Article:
With the automobile industry in shambles, Danny Trevino said Michigan needs a new identity. To him, that identity is medical marijuana. “There are two other states that are going to capitalize (on it) in the country,” he said. “It’s either going to be Michigan or California. Michigan deserves it. We have nothing, and medical marijuana is a nice way out.”
The 37-year-old owner of Hydroworld Hydroponics, 700 W. Barnes Ave., in Lansing, is offering three-day medical marijuana growing classes at his store free of charge.
After people kept coming into Trevino’s store, asking him how to produce medical marijuana, he decided to start holding classes.
“It just blew up from that point on,” he said. “I just got busy as hell. I also post billboards up all over. It lets people know what I’m about.”
Since starting the classes in January, Trevino has taught hundreds of potential medical marijuana patients and caregivers how to grow pot using fake plants, while educating them about the law and its stipulations.
“It’s been excellent,” he said. “The classes are fun and really effective. They can even call me for help as they’re (growing) their stuff.”
Although Proposal 1 passed and growing marijuana for medicinal purposes is now legal, officials throughout the state still are debating how to effectively implement medical marijuana.
East Lansing police Chief Tom Wibert said he is not opposed to medical marijuana when people obtain it legally, but there are many unanswered questions about the issue.
“What I wish is that there (was) a more formal way to handle the actual drug,” he said. “I think this would work a lot better if the pharmacies would handle the marijuana instead of allowing people to grow it themselves. It just adds unnecessary confusion.”
Lansing Community College student Bobby Dye attended one of Trevino’s classes Tuesday and said his interest in growing medical marijuana stems from the need to ease his back pain.
“I’ve used it, and I feel it does work,” he said. “It helps with sleeping and it helps with my lower back problem. It helps you forget the pain, and I think it’s stupid that you can go to jail for smoking something that grows on the earth … I don’t understand what the problem is.”
Trevino’s work is one way proponents of medical marijuana, which became legal in December 2008, have been working to address concerns about the law. They say it lacks provisions for people to safely produce their own marijuana.
Obtaining permission to grow medical marijuana is a layered process. People must first get a recommendation from a licensed physician, then designate a caregiver and finally submit an application to the Michigan Department of Community Health. If approved, a person is given an identification card. A person can become a medical marijuana user if he or she is diagnosed with and is receiving treatment for a debilitating medical condition, such as cancer or AIDS. People experiencing severe and chronic pain because of a medical condition or treatment are also eligible to obtain a license.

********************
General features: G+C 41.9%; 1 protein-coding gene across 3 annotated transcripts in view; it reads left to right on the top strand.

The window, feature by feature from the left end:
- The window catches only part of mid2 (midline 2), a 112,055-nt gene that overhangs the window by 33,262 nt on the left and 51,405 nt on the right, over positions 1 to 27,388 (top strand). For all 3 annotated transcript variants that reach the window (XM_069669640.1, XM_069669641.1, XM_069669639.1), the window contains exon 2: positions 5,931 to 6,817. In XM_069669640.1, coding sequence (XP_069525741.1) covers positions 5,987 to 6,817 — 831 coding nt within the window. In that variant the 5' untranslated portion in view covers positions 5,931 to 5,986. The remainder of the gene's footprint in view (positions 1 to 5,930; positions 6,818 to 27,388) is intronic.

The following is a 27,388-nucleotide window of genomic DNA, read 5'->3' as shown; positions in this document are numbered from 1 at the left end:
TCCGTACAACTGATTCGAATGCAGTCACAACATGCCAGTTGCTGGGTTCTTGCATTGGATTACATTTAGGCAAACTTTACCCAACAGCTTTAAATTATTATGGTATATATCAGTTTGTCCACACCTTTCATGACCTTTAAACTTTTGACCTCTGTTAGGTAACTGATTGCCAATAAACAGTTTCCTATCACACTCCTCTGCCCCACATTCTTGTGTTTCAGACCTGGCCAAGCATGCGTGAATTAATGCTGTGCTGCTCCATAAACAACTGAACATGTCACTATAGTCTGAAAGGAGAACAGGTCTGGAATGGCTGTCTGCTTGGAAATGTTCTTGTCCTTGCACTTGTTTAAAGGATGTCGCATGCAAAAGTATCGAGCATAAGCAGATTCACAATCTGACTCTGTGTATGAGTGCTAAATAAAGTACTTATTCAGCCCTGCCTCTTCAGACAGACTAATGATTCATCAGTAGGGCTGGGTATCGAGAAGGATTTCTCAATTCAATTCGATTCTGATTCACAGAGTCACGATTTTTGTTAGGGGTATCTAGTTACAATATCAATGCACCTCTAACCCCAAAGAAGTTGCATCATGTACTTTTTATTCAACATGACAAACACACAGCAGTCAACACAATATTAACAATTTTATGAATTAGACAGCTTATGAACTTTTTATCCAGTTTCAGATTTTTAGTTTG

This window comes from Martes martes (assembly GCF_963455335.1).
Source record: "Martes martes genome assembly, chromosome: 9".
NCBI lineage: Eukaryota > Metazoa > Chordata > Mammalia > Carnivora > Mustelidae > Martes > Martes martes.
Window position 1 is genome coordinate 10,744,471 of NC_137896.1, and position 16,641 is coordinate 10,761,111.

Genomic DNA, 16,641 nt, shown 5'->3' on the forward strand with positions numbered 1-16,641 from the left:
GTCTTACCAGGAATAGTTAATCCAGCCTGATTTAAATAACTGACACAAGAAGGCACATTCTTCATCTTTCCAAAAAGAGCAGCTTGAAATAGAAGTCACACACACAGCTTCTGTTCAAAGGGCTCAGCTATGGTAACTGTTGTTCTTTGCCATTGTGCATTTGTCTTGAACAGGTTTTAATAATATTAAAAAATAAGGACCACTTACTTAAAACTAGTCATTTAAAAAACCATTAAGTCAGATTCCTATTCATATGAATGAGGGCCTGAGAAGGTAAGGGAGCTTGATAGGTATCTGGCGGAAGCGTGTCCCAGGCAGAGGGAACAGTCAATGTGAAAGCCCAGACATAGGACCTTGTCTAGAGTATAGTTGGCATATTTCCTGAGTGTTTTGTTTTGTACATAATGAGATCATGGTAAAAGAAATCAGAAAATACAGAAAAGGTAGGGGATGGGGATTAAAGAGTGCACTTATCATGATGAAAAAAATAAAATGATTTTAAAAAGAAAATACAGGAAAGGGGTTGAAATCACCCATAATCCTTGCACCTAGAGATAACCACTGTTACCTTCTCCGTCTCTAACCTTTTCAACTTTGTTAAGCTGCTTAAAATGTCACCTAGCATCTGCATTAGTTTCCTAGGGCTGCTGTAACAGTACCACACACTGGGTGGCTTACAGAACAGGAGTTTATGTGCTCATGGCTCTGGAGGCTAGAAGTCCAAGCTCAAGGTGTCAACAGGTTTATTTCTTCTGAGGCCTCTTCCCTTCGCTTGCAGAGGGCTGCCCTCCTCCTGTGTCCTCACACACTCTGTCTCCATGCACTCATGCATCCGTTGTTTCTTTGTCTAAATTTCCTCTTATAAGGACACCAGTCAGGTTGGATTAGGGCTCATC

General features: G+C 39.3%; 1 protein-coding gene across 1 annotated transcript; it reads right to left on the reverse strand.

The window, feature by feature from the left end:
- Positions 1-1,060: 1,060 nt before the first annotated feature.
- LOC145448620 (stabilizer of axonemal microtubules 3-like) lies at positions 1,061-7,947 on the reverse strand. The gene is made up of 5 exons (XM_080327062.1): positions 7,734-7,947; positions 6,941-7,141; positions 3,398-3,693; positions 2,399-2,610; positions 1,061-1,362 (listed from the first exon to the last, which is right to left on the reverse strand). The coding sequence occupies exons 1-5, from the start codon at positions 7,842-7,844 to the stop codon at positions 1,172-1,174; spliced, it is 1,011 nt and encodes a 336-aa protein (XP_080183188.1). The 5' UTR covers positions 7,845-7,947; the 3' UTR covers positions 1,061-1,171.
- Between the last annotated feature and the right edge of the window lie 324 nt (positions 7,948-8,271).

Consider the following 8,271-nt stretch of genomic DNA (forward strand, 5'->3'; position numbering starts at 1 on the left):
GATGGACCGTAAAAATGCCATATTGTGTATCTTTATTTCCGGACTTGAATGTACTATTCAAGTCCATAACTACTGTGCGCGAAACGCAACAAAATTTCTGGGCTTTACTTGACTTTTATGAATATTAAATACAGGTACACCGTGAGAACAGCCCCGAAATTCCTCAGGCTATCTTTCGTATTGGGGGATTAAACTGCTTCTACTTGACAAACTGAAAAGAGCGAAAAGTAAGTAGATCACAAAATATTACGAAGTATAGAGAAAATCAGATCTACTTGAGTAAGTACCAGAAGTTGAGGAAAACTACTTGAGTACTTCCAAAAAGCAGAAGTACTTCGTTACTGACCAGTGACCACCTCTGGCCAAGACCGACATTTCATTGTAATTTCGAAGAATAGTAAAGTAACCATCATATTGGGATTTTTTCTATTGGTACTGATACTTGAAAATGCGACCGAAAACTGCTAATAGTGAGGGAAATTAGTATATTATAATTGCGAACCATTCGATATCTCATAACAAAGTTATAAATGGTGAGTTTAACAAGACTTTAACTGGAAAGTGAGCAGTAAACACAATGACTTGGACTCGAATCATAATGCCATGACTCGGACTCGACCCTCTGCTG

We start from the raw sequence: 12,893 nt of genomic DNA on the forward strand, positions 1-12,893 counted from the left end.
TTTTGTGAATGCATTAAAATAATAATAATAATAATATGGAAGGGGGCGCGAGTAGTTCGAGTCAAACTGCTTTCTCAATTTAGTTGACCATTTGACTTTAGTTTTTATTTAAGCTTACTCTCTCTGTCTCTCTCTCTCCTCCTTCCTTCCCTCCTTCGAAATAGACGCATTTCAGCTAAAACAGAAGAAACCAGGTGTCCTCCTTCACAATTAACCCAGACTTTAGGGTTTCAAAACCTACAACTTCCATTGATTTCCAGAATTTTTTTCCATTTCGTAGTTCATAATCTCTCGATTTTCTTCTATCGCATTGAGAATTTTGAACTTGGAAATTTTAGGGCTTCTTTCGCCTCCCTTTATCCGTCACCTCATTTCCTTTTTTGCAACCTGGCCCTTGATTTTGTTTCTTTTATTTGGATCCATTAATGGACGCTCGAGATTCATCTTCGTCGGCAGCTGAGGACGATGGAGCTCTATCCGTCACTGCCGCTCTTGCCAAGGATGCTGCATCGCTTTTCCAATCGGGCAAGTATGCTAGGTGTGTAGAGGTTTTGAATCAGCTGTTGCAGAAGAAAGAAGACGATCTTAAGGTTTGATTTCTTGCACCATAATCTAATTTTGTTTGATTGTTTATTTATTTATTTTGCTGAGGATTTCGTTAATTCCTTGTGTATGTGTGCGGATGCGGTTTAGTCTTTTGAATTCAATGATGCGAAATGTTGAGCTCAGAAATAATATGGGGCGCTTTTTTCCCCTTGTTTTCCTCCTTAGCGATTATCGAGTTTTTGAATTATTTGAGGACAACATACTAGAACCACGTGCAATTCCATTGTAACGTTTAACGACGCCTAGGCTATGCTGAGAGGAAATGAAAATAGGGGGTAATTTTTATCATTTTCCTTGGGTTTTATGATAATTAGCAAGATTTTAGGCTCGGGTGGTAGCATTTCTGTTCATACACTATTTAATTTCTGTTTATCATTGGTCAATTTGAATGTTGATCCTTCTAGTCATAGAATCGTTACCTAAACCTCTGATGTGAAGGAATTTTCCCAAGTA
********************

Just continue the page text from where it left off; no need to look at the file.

As of Tuesday, MDCH had received 2,467 applications, spokesman James McCurtis said. A total of 1,955 licenses have been issued, with 1,445 patients and 510 caregivers being the recipients. A total of 349 applications have been denied, mostly because they were incomplete.
“We get questions all the time, every day about the law itself,” McCurtis said. “There are a lot of different gray areas with this law.”
Much of the confusion stems from the fact that although, legal for medical purposes in Michigan, marijuana growth, cultivation, distribution and use is illegal on a federal level.
“At the bottom line it’s an illegal drug,” he said. “That’s why laws are going to crisscross like they are doing right now.”
In light of this uncertainty, various organizations, such as the Michigan chapter of the National Organization for the Reform of Marijuana Laws, or NORML, and the Michigan Medical Marijuana Association, are working to bring patients and caregivers together in hope of addressing concerns.
The Lansing Eastside Compassion Club is one of more than 30 similar groups associated with MMMA that works to address issues. The group held its first meeting in April and has functioned as a patient support group since then, founder and medical marijuana patient R.D. Winthrop said via e-mail.
“It has many educational functions pertaining to law (and) how to best use or produce cannabis suitable for medical use, and we keep members abreast politically,” he wrote. “(The) bottom line is to serve patients, so we measure by outcomes. That’s how we know we’re doing our job.”
The most recent developments regarding the law come in the form of legislation recently introduced to the state Senate. Three bills are under referral to the Senate Judiciary Committee, and, if passed, would place regulations on medical marijuana in the state.
One of the bills, Senate Bill 618, sponsored by Sen. Wayne Kuipers, R-Holland, would require medical marijuana users to obtain a prescription for the drug from a doctor. Other provisions of the bills only would allow the drug to be grown by 10 growers throughout the state, create disciplinary measures for violations of the law and require patients to get a prescription filled by a pharmacist.
Kuipers did not return calls seeking comment on the bill, which already has raised the ire of medical marijuana proponents statewide. Steve Thompson, executive director of Michigan NORML, said the bills would negate the law passed by voters last November.
“As long as this is a so-called drug unapproved by the FDA, no doctor can write a prescription,” he said. “As long as it’s not approved, it won’t happen.”
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